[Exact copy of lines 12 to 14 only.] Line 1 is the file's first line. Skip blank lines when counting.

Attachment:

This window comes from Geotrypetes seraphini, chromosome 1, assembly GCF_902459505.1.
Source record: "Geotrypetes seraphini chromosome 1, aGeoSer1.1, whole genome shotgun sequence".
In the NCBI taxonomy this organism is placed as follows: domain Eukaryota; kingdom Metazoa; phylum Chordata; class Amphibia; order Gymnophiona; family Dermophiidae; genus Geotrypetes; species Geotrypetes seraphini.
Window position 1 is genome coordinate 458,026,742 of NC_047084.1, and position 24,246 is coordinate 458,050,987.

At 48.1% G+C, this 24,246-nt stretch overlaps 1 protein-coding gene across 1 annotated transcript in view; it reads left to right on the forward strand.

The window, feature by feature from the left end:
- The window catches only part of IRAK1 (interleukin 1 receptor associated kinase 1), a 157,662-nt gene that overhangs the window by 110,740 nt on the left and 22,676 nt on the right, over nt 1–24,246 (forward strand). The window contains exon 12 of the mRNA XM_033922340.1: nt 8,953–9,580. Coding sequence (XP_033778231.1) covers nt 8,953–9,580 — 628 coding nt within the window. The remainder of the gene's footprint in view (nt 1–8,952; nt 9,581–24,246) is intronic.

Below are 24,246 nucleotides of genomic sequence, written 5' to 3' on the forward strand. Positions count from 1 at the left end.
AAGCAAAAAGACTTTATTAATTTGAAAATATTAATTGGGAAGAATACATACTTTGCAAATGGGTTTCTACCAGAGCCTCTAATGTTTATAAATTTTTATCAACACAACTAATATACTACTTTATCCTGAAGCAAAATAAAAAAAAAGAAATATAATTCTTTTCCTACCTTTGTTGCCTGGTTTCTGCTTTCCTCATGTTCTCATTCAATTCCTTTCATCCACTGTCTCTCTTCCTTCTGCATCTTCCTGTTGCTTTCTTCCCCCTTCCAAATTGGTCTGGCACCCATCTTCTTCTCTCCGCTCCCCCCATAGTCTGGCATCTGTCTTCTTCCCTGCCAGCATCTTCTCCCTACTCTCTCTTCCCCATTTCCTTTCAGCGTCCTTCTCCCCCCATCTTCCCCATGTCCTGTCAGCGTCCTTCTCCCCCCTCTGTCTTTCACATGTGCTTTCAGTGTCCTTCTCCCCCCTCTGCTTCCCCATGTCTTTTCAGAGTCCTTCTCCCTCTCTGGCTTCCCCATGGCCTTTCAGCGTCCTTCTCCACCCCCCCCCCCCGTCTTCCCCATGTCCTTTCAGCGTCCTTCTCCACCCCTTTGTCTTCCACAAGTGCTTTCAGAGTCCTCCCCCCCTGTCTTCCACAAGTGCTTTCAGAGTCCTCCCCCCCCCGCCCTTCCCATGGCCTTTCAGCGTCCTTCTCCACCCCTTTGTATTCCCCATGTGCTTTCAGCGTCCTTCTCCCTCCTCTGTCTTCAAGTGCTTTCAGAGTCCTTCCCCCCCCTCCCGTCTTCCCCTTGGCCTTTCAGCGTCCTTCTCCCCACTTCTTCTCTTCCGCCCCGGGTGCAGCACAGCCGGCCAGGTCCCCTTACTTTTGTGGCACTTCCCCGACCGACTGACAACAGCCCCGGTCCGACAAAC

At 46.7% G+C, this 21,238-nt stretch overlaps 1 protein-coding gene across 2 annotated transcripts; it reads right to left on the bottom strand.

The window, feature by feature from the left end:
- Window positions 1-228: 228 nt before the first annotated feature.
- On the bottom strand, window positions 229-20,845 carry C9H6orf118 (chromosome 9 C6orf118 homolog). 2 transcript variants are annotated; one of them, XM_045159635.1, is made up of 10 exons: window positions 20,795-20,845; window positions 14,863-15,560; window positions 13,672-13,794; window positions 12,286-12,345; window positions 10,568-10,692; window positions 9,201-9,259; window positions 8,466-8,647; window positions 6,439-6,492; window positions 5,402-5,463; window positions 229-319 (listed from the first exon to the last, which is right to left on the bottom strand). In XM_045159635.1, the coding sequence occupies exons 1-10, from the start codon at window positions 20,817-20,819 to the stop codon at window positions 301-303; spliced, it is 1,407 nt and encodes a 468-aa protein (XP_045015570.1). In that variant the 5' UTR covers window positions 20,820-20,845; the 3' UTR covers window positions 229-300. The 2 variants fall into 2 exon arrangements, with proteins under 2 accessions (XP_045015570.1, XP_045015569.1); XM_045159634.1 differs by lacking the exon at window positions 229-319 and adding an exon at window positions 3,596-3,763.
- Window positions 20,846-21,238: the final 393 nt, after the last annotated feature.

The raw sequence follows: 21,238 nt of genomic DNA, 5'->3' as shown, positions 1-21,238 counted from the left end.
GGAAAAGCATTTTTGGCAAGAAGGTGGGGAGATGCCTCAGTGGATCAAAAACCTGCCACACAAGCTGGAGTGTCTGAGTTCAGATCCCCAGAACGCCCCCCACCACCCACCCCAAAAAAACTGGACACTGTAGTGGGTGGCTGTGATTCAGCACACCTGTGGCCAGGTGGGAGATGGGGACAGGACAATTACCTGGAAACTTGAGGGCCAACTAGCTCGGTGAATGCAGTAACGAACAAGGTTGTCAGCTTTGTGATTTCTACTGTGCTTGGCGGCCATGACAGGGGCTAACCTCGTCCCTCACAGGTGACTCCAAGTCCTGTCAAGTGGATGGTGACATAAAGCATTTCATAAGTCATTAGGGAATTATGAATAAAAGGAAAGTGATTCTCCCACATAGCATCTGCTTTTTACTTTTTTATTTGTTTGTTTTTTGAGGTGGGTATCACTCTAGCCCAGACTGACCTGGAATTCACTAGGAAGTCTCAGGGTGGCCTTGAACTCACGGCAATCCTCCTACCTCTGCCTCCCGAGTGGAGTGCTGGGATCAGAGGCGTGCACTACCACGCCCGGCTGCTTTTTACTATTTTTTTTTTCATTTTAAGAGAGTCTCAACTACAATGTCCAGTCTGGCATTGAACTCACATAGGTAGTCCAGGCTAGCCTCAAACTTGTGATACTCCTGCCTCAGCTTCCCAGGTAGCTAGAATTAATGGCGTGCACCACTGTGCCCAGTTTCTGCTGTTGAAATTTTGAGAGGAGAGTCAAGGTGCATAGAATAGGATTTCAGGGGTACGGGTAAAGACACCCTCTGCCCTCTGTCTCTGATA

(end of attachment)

- Window positions 1-228: 228 nt before the first annotated feature.
- On the bottom strand, window positions 229-20,845 carry C9H6orf118 (chromosome 9 C6orf118 homolog). 2 transcript variants are annotated; one of them, XM_045159635.1, is made up of 10 exons: window positions 20,795-20,845; window positions 14,863-15,560; window positions 13,672-13,794; window positions 12,286-12,345; window positions 10,568-10,692; window positions 9,201-9,259; window positions 8,466-8,647; window positions 6,439-6,492; window positions 5,402-5,463; window positions 229-319 (listed from the first exon to the last, which is right to left on the bottom strand). In XM_045159635.1, the coding sequence occupies exons 1-10, from the start codon at window positions 20,817-20,819 to the stop codon at window positions 301-303; spliced, it is 1,407 nt and encodes a 468-aa protein (XP_045015570.1). In that variant the 5' UTR covers window positions 20,820-20,845; the 3' UTR covers window positions 229-300. The 2 variants fall into 2 exon arrangements, with proteins under 2 accessions (XP_045015570.1, XP_045015569.1); XM_045159634.1 differs by lacking the exon at window positions 229-319 and adding an exon at window positions 3,596-3,763.
- Window positions 20,846-21,238: the final 393 nt, after the last annotated feature.